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OC-027 Multimodal imaging assisted endoscopic mucosal resection of Barrett's dysplasia and cancer
  1. J Mannath,
  2. V Subramanian,
  3. T Thomas,
  4. K Ragunath
  1. Nottingham Digestive Diseases Centre and Biomedical Research Unit, Queen's Medical Centre, Nottingham, UK

Abstract

Introduction Endoscopic mucosal resection (EMR) is a minimally invasive therapeutic option for Barrett's dysplasia and early cancer. Prior to resection, it is important to delineate the extent of dysplasia and traditionally chromoscopy has been used. However multimodal image enhanced endoscopy could be useful to identify and delineate the dysplastic areas.

Methods The purpose of this study is to determine the efficacy and safety of multimodal imaging assisted EMR in Barrett's neoplasia in terms of curative resections. High-resolution endoscopy followed by autofluorescence imaging is used to detect the lesion and narrow band imaging with magnification is used to confirm early neoplasia. The area is marked under autofluorescence guidance to include all areas of dysplasia and EMR done using a multiband mucosectomy device (MBM) or EMR-cap.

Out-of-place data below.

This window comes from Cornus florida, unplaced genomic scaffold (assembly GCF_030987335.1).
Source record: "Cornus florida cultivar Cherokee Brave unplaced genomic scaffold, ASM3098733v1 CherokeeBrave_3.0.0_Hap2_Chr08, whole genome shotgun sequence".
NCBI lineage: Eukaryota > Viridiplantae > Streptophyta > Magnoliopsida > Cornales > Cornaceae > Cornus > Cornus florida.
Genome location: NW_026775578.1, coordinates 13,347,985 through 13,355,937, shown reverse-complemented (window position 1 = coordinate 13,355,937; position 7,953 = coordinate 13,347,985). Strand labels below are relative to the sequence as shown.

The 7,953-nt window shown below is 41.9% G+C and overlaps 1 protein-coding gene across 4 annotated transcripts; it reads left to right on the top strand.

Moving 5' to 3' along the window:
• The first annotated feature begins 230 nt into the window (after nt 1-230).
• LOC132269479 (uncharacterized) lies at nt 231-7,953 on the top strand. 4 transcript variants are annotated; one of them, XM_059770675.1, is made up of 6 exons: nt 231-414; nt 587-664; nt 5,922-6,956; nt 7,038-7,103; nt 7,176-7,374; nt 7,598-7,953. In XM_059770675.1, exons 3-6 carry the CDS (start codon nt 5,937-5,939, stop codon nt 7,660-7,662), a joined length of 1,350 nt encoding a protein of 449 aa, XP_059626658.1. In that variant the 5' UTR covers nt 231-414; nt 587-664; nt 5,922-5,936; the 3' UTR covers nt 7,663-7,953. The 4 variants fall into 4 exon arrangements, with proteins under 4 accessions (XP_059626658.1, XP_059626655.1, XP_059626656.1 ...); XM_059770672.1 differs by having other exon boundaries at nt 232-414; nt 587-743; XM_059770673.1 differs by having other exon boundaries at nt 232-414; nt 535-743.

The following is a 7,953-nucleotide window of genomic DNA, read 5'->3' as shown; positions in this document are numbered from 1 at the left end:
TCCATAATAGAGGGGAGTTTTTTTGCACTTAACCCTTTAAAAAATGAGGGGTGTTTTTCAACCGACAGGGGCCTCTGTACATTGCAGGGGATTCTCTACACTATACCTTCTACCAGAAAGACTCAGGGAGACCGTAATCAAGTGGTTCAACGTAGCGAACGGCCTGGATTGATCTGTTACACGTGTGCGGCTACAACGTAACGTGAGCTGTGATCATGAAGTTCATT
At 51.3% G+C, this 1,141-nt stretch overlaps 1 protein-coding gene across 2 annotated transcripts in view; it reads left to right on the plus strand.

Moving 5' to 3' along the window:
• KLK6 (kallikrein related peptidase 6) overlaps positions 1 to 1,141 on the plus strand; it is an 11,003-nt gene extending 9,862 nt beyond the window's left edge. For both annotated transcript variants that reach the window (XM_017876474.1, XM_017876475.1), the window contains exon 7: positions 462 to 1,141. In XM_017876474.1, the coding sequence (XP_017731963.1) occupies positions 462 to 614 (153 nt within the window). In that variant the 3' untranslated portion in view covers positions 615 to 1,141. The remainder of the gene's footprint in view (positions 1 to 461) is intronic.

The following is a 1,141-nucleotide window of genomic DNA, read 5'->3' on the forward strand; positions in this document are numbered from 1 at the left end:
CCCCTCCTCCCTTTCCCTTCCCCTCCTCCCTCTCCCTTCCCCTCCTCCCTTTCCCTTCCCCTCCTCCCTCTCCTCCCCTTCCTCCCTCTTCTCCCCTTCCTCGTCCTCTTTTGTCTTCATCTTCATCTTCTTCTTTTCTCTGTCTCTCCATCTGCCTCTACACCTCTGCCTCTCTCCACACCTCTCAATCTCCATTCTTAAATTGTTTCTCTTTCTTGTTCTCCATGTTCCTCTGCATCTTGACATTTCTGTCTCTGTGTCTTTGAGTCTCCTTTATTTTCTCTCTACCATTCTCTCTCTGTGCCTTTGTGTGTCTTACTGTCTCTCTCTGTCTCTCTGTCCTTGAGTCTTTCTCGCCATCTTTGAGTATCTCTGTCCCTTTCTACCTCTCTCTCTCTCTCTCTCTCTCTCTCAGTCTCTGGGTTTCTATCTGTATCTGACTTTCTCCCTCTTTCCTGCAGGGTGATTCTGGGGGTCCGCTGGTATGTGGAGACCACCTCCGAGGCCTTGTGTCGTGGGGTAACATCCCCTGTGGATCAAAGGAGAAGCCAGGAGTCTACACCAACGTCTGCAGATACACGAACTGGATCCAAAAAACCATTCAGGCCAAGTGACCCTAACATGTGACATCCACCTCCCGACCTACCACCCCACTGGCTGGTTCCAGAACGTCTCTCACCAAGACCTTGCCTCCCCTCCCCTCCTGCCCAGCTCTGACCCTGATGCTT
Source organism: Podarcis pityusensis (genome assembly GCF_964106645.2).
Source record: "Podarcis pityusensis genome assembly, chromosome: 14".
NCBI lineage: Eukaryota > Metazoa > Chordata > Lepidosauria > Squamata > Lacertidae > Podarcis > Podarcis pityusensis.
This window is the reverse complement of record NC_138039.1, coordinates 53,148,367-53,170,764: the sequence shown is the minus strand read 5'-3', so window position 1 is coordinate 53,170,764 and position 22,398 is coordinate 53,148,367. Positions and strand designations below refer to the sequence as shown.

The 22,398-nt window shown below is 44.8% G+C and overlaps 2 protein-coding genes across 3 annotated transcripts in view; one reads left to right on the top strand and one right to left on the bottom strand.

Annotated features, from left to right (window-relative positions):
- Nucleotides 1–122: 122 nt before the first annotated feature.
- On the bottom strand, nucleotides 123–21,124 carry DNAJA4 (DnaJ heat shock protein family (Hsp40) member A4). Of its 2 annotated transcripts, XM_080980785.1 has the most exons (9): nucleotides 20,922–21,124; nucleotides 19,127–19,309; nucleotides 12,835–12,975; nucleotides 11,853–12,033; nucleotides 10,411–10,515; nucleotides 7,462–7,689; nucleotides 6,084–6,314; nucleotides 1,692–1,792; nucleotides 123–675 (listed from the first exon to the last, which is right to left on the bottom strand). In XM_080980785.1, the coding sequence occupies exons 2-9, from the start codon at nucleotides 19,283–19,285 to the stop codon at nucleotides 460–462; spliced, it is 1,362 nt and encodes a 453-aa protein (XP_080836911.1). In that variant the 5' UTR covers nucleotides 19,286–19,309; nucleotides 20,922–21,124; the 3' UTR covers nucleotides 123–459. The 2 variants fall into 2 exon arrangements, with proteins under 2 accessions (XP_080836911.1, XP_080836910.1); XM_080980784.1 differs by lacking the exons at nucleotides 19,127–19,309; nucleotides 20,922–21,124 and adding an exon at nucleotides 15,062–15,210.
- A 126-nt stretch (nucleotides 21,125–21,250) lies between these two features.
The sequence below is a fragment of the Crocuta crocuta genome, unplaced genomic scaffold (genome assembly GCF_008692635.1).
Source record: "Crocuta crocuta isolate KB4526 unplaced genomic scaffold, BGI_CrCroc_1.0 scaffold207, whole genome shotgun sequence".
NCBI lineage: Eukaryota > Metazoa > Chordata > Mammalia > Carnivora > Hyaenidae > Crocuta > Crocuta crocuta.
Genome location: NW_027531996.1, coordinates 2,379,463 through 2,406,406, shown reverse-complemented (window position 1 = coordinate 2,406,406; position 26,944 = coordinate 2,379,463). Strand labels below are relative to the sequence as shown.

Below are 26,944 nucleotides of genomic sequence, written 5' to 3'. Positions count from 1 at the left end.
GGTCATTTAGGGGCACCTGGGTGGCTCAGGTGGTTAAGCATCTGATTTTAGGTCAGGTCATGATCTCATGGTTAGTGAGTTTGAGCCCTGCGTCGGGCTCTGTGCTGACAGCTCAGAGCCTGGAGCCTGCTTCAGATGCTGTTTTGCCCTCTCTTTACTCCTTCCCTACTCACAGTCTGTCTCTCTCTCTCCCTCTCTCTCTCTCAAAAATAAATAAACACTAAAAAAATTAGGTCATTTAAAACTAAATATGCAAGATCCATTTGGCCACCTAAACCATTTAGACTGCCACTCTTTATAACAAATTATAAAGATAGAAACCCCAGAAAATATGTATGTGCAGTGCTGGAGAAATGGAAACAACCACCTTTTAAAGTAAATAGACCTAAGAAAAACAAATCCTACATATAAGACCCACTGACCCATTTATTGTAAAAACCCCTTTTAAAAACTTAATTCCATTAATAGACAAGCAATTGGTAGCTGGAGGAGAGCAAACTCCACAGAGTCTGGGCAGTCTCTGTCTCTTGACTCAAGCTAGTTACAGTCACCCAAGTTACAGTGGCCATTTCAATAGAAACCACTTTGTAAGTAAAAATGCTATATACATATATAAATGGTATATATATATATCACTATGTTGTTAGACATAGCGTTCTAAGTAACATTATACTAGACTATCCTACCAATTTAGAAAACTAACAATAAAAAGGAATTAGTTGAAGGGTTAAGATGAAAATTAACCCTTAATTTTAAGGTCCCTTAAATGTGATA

Results 28 patients (21 males, mean age 68) were included in the analysis. The average length of Barrett's was 5.5 cm (range 1–13 cm). 21 patients had high-grade dysplasia (HGD) and seven patients had intramucosal cancer (IMC) in the pre-EMR biopsies. EMR was done using MBM in 23 patients and using EMR-cap in five patients. The histology was upgraded in 12 patients from HGD to IMC after EMR.

En-bloc resections were done in 10 patients and the rest had piecemeal resection. 3/4 patients who had incomplete deep resection margins underwent oesophagectomy. One of the specimens showed cancer, but the rest had only metaplasia. One patient did not undergo surgery due to comorbidities. Deep margins were clear in the rest 24 patients. Lateral margins were clear in 14/24 patients where it could be assessed histologically. Two patients had residual lesions in the lateral margins on follow-up endoscopy which were resected again. Thus 24/28 (86%) patients had a complete resection of the initial lesion by EMR. After a median follow-up of 16.5 months (IQR 8–25) and a mean number of two endoscopies (range 1–5) none of the 24 patients developed recurrence. Minor complications (bleeding) developed in three patients (10%) which were managed endoscopically.

Conclusion Multimodal imaging is useful in assisting EMR of Barrett's neoplasia by identifying and delineating the lesions and is an attractive alternative to chromoscopy.

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